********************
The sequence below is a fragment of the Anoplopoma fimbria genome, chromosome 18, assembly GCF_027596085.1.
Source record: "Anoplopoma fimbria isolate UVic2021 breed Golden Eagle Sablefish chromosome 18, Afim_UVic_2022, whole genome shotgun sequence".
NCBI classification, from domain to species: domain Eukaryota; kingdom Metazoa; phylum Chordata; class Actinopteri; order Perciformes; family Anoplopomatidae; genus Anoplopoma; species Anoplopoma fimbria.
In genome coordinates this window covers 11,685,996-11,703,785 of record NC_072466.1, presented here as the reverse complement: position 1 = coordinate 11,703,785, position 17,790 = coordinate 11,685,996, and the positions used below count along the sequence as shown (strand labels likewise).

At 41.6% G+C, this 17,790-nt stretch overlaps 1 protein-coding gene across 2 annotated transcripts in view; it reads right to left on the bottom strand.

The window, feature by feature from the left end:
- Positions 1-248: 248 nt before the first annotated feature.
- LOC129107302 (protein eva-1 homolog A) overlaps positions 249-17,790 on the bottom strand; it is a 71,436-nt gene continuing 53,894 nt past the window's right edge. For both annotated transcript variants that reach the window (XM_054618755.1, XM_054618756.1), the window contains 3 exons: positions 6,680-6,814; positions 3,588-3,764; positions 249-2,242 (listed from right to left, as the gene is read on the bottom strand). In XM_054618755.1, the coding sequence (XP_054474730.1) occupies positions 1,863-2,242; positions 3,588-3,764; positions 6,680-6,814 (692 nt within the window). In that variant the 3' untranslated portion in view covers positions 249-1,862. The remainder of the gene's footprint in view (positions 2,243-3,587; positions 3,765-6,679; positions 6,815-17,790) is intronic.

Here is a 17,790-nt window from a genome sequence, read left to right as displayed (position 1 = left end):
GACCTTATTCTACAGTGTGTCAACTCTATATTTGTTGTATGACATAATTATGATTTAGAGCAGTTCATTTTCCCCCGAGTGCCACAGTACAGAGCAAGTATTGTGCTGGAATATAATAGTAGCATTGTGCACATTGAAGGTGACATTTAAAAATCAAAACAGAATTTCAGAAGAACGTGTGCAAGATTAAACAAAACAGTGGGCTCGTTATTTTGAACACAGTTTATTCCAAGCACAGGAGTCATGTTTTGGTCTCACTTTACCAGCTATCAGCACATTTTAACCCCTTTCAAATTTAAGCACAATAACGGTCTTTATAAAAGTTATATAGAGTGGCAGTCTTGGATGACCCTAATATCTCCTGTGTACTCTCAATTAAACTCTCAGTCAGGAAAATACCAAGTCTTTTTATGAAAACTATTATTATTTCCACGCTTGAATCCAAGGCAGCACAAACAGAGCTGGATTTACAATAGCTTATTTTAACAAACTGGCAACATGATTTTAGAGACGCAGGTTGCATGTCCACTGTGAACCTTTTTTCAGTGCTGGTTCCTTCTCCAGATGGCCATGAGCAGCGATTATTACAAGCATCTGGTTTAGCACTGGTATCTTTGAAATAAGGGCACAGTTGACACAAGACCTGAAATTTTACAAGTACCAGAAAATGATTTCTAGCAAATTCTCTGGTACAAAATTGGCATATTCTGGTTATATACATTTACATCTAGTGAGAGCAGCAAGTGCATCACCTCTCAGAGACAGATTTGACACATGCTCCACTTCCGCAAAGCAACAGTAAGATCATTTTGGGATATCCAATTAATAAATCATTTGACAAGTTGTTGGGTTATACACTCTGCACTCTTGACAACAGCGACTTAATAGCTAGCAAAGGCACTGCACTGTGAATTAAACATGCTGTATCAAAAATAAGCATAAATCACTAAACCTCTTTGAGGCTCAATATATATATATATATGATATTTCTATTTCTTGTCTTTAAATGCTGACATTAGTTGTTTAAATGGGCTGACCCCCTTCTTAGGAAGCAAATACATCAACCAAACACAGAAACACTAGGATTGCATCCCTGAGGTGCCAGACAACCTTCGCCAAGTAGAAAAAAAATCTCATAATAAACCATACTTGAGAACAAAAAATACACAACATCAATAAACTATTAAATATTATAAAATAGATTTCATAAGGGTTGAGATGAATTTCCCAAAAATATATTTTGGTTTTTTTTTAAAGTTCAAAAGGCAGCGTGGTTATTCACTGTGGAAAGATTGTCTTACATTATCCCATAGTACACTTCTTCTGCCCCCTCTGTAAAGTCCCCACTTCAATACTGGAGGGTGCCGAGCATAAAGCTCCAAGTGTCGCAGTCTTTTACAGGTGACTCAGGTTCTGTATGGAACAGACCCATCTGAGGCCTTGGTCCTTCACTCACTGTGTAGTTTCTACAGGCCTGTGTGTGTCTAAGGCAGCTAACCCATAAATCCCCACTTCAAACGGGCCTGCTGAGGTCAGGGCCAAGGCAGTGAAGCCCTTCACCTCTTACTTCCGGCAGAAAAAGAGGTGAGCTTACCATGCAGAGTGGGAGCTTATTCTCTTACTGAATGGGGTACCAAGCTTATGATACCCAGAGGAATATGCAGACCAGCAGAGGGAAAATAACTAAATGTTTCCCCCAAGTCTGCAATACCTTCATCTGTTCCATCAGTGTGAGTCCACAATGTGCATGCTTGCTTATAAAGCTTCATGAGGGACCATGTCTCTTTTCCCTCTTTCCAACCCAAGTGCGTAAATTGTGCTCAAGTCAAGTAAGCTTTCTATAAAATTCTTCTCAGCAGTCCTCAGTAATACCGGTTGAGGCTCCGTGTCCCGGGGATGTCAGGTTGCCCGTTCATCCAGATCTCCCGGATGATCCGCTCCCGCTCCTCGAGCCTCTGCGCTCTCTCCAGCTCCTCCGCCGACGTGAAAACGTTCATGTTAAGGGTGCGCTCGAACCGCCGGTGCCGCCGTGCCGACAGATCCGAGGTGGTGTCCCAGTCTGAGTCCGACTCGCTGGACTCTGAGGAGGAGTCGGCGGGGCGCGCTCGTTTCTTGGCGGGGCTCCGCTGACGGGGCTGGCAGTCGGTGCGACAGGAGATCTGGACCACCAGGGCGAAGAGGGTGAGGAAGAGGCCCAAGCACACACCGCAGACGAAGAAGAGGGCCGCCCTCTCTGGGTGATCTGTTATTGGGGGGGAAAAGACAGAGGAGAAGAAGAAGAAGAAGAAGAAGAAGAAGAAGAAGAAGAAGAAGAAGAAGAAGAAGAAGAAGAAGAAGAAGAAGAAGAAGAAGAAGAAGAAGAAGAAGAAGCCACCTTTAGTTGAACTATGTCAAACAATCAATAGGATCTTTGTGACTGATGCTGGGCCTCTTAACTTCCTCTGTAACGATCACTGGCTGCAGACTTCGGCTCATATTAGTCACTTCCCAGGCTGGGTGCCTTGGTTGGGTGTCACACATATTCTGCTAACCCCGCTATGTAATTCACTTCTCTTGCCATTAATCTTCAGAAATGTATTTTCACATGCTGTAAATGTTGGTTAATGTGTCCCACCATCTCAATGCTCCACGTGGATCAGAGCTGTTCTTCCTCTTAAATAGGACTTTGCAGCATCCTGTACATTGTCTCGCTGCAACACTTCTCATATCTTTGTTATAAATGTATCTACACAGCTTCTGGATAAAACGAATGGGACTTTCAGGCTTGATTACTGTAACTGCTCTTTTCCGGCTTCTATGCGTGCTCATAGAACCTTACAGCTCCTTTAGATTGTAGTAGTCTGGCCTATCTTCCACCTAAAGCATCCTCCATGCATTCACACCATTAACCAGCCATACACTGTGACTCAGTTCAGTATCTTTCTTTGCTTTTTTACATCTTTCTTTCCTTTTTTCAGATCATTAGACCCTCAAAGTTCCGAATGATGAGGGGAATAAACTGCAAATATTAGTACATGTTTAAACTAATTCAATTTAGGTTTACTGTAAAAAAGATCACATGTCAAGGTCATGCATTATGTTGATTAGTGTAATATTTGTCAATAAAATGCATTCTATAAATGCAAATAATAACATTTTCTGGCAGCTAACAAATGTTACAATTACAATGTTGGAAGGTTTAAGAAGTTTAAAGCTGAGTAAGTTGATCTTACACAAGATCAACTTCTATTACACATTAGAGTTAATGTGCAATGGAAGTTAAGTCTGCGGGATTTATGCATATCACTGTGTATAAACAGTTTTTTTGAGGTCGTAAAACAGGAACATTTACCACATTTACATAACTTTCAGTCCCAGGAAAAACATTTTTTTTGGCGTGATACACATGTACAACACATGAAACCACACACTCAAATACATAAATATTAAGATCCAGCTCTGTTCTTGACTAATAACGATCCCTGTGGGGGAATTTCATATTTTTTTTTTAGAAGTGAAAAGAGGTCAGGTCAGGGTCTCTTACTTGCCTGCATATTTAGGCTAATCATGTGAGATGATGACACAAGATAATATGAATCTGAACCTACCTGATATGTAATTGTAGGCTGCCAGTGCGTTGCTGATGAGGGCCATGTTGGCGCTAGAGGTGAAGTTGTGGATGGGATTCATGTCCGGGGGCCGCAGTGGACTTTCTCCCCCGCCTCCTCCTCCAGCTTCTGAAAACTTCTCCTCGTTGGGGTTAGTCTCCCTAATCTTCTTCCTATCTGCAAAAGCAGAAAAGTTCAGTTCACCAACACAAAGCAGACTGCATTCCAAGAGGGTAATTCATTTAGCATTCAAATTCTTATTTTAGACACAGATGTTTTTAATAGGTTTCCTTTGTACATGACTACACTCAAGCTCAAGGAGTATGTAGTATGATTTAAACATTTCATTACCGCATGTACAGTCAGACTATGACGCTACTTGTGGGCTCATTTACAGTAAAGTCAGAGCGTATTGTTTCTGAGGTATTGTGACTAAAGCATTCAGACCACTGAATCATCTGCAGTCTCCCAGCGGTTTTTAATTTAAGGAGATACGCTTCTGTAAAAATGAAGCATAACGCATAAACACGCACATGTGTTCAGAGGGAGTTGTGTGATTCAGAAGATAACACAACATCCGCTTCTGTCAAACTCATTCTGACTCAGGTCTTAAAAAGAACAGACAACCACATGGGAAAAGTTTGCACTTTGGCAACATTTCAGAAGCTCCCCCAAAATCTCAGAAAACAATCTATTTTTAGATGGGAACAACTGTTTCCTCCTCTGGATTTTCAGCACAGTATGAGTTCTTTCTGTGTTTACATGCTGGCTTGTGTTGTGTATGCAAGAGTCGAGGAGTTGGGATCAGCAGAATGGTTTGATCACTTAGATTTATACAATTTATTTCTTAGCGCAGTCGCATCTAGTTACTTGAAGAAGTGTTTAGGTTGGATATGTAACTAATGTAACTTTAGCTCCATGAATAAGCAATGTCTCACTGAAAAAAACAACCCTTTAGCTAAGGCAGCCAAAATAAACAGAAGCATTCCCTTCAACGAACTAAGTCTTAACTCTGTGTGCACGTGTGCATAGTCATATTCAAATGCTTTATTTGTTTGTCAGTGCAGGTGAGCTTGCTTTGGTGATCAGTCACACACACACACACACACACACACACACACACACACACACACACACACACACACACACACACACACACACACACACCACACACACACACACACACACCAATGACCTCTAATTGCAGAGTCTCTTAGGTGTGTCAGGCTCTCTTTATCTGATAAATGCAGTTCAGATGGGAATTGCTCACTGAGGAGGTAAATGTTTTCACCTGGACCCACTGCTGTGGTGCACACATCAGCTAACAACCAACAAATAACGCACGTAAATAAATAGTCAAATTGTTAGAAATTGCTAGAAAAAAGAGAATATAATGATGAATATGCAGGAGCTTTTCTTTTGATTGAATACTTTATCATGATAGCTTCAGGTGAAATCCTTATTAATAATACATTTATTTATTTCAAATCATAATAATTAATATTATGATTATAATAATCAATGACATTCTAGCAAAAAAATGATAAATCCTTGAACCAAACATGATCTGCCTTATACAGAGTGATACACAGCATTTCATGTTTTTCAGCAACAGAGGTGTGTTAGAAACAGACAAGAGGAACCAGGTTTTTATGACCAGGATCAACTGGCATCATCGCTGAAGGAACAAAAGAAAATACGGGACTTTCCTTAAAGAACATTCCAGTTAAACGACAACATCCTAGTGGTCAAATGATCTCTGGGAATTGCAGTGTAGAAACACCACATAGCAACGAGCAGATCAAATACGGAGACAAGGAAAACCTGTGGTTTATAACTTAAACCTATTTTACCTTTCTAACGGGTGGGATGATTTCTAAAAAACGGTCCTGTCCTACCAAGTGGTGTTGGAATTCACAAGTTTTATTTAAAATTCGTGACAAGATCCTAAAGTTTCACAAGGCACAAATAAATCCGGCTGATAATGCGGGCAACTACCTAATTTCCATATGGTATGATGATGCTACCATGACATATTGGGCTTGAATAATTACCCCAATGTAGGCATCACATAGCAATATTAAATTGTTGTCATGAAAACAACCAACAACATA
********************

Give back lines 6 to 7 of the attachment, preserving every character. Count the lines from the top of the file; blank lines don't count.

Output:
The window, feature by feature from the left end:
- Positions 1-248: 248 nt before the first annotated feature.